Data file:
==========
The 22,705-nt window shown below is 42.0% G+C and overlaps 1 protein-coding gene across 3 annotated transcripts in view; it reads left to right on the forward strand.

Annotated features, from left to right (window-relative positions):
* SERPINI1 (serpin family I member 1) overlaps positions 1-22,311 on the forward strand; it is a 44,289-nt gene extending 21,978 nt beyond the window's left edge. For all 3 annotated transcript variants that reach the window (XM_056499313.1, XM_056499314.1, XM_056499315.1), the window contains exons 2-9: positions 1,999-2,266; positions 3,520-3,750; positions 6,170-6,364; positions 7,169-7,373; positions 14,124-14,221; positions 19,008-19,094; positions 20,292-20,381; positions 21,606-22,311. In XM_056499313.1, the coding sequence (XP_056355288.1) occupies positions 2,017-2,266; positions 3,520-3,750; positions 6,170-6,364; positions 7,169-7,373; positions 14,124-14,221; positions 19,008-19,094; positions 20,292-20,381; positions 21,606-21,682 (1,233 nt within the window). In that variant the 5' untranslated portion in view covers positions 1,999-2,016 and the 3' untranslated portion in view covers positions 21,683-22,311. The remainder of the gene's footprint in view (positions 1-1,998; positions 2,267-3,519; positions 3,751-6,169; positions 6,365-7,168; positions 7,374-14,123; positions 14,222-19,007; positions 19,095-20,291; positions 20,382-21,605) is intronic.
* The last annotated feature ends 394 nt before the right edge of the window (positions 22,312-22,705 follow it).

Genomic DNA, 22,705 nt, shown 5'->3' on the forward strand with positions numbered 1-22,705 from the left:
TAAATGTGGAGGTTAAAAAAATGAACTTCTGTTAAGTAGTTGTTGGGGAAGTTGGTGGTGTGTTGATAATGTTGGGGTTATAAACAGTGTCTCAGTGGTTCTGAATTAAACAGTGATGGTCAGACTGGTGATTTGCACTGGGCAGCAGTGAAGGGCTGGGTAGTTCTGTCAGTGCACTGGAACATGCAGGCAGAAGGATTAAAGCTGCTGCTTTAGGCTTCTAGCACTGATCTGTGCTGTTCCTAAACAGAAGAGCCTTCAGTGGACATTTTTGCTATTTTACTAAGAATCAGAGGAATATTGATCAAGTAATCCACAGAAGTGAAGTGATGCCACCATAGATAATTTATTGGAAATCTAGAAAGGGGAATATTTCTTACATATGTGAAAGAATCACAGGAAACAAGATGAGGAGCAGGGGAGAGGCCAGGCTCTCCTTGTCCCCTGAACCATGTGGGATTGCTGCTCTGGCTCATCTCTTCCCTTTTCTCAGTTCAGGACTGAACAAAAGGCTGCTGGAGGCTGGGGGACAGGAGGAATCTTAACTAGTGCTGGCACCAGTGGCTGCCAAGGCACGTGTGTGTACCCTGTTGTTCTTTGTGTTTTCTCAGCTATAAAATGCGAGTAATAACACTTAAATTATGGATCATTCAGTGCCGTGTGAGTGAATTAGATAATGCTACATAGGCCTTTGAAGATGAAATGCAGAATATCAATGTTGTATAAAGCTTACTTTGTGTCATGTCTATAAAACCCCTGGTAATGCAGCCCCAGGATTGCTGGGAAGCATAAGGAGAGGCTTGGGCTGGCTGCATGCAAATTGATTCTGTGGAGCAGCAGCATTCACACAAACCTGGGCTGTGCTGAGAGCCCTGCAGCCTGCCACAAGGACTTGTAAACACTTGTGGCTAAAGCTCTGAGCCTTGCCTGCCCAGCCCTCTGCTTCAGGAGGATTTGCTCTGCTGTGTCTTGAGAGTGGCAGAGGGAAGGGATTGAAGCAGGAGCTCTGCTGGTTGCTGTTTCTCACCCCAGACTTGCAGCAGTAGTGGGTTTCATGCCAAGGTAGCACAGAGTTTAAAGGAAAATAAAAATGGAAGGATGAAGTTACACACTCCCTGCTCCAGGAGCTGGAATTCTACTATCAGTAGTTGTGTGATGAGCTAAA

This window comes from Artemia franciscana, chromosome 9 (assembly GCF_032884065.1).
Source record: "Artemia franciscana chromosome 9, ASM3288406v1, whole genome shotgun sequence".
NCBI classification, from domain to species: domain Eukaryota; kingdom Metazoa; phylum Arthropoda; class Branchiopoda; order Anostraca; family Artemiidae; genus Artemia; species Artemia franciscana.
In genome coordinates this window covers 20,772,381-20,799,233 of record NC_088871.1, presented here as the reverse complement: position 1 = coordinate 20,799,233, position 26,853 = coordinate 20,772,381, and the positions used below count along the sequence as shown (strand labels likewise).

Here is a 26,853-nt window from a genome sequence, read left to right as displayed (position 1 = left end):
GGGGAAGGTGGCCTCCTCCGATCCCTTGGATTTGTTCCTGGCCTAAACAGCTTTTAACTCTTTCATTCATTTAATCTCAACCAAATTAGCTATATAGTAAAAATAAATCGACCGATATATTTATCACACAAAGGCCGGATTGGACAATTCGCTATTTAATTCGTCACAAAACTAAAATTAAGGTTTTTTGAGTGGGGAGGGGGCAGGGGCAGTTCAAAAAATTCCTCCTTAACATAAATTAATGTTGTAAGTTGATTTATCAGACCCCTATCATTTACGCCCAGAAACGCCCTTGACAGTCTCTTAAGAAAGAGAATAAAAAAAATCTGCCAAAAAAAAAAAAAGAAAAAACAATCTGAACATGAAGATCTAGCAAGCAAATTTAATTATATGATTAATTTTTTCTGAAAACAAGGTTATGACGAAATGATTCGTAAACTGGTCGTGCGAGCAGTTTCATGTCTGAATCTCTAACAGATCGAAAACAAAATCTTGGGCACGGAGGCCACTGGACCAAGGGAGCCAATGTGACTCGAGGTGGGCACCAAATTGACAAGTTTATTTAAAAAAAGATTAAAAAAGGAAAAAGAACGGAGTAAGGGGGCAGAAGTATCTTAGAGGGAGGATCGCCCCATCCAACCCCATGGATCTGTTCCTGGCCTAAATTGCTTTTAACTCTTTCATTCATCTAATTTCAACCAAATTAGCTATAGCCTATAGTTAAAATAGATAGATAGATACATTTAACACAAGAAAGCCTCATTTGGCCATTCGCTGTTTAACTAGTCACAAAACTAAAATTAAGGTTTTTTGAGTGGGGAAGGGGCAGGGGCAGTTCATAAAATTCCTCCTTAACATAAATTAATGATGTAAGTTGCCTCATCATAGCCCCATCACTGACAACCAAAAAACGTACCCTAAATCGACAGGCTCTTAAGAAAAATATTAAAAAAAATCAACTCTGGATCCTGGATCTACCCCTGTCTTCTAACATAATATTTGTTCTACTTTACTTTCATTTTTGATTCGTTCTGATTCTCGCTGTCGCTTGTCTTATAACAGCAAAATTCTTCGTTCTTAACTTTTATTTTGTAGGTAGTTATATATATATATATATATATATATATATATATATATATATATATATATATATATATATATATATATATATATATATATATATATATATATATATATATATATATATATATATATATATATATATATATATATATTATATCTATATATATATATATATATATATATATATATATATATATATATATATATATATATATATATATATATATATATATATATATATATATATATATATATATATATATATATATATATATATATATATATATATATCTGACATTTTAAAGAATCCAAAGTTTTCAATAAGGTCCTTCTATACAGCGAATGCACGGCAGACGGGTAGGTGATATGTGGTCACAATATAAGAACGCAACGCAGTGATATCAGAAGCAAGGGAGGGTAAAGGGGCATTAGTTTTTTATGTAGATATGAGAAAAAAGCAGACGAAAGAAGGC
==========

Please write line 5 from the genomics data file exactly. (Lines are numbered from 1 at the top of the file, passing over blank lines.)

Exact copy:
Genomic DNA, 22,705 nt, shown 5'->3' on the forward strand with positions numbered 1-22,705 from the left: